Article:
Today surgery microscopes are the gold-standard in microsurgery applications such as ophthalmic, neurosurgery, otorhinolaryngology, gynecology, plastic surgery and recently in dentistry. Even though the state-of-the-art optomechanical technology is robust, reliable surgical visualization systems still have a number of limitations according to usability requirements and the need for interpretation into a future fully-digital visualization workflow. For example, it is nearly impossible that more than two observer views can be realized in a currently available commercial surgery microscope. Furthermore, multi-observer positions are mostly not independed from each other requesting the same image quality as in a single-observer case. A state-of-the-art microscope allows only an overlay of pre-recorded patient data over the current surgery scene. Therefore, a realtime data fusion is not achieved. Those are only a few limitations on presently available surgery microscopes.
To reduce the above-mentioned limitations, an experimental fully-digital surgery microscope will be developed at Institute of Biomedical Engineering. Fully digital means that the visualization for imaging comes now from a fully rendered 3D model, which will be reconstructed from the surgery scene by using a multi-camera setup. The complete setup is divided into several parts: the optical recording system, the illumination system, the algorithm for 3D reconstruction, and multi-observer visualization.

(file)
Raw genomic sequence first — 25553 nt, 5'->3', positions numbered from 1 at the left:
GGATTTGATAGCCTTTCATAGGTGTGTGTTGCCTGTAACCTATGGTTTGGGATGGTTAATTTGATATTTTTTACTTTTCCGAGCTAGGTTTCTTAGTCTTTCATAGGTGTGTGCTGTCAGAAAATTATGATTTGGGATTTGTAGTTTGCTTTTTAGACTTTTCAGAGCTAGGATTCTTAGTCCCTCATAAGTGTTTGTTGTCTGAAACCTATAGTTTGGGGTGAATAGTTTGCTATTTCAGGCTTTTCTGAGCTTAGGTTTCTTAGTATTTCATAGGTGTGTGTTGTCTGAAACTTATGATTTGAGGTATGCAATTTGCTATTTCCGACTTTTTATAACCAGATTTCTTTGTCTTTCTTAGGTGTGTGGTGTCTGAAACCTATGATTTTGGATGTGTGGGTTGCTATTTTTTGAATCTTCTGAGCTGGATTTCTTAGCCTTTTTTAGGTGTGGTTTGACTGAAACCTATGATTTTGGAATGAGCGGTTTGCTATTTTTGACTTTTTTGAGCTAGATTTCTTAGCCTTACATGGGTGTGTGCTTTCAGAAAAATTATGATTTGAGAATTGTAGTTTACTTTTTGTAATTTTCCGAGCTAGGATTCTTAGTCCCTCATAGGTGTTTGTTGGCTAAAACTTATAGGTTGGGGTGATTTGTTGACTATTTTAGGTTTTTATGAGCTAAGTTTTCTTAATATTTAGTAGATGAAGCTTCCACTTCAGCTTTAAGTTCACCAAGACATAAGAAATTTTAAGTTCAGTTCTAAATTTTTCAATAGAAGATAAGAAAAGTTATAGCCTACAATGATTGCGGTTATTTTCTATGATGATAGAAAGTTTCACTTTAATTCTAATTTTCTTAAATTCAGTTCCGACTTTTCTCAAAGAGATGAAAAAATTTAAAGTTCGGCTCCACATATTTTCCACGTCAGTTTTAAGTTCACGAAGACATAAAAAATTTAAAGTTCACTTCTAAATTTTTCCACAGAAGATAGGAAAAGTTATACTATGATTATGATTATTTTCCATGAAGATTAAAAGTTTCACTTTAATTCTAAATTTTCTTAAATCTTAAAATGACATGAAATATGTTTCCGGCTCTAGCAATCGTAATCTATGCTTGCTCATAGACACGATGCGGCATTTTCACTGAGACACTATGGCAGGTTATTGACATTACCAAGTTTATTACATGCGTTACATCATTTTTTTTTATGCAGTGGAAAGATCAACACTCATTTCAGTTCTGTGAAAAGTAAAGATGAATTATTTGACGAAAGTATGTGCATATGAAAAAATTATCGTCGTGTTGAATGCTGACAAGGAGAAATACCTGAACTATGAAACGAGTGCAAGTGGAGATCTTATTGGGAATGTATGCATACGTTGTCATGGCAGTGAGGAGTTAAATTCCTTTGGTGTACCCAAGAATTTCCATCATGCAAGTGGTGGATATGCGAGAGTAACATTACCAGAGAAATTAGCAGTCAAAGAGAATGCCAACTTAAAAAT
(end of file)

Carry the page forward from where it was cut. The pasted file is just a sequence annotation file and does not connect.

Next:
Conception and design a 3D object regarding the anatomical structure of typical microsurgery surgical scenes. Develop a framework for estimation the number and positions of cameras regarding of working distance, perceptual covering of the 3D object, sensor size and possible space where the camera can be placed. The principals of a pinhole camera would do the point mapping between 3D object and image sensor.